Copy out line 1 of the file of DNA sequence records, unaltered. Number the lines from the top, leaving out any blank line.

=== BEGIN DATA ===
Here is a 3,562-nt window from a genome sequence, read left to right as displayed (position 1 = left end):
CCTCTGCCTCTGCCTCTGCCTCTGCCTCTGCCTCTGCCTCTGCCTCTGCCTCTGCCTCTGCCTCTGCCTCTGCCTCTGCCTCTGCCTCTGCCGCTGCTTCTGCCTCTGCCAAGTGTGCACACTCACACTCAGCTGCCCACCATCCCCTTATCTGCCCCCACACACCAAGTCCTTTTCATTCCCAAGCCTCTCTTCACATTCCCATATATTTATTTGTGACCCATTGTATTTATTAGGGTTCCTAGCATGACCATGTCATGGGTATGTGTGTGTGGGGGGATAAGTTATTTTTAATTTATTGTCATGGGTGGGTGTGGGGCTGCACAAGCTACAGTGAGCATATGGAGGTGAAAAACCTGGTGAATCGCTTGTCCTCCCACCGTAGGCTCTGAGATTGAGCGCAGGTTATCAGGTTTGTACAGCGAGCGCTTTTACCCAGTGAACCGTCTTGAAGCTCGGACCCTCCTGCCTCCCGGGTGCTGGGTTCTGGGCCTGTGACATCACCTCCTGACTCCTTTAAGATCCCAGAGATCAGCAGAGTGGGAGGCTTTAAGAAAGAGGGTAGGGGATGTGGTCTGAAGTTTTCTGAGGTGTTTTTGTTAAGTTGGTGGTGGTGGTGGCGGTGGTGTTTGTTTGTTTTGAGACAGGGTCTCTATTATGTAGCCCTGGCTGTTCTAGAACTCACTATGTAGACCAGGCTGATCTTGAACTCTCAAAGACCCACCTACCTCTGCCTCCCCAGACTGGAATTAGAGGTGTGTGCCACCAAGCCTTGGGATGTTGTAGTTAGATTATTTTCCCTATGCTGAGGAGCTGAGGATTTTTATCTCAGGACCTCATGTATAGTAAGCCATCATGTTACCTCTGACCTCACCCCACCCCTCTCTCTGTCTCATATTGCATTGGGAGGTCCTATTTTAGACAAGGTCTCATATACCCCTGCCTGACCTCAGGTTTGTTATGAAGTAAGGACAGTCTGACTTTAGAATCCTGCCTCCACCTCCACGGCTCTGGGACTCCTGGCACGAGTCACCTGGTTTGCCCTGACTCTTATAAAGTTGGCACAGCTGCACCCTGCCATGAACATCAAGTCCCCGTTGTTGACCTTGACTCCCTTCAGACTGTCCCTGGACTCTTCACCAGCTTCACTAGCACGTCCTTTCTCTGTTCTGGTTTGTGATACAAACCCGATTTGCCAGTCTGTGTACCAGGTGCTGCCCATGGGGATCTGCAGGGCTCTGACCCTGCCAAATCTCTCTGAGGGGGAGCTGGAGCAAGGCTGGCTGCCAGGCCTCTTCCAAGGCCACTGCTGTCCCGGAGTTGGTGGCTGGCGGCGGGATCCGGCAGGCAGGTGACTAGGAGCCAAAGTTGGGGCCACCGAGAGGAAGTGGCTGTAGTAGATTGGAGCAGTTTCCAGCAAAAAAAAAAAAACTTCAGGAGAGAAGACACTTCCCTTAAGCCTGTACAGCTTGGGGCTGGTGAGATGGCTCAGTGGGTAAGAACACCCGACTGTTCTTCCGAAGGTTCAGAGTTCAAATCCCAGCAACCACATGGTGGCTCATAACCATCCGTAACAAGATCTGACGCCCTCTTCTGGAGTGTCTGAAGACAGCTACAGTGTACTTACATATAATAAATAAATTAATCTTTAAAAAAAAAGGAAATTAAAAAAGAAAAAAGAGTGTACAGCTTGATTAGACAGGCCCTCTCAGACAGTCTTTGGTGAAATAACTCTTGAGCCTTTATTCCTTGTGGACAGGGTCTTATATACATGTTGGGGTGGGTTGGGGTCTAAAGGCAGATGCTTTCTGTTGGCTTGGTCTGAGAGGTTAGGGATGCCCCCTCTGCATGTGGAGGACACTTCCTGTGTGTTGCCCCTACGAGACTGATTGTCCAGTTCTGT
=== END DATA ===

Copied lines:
Here is a 3,562-nt window from a genome sequence, read left to right as displayed (position 1 = left end):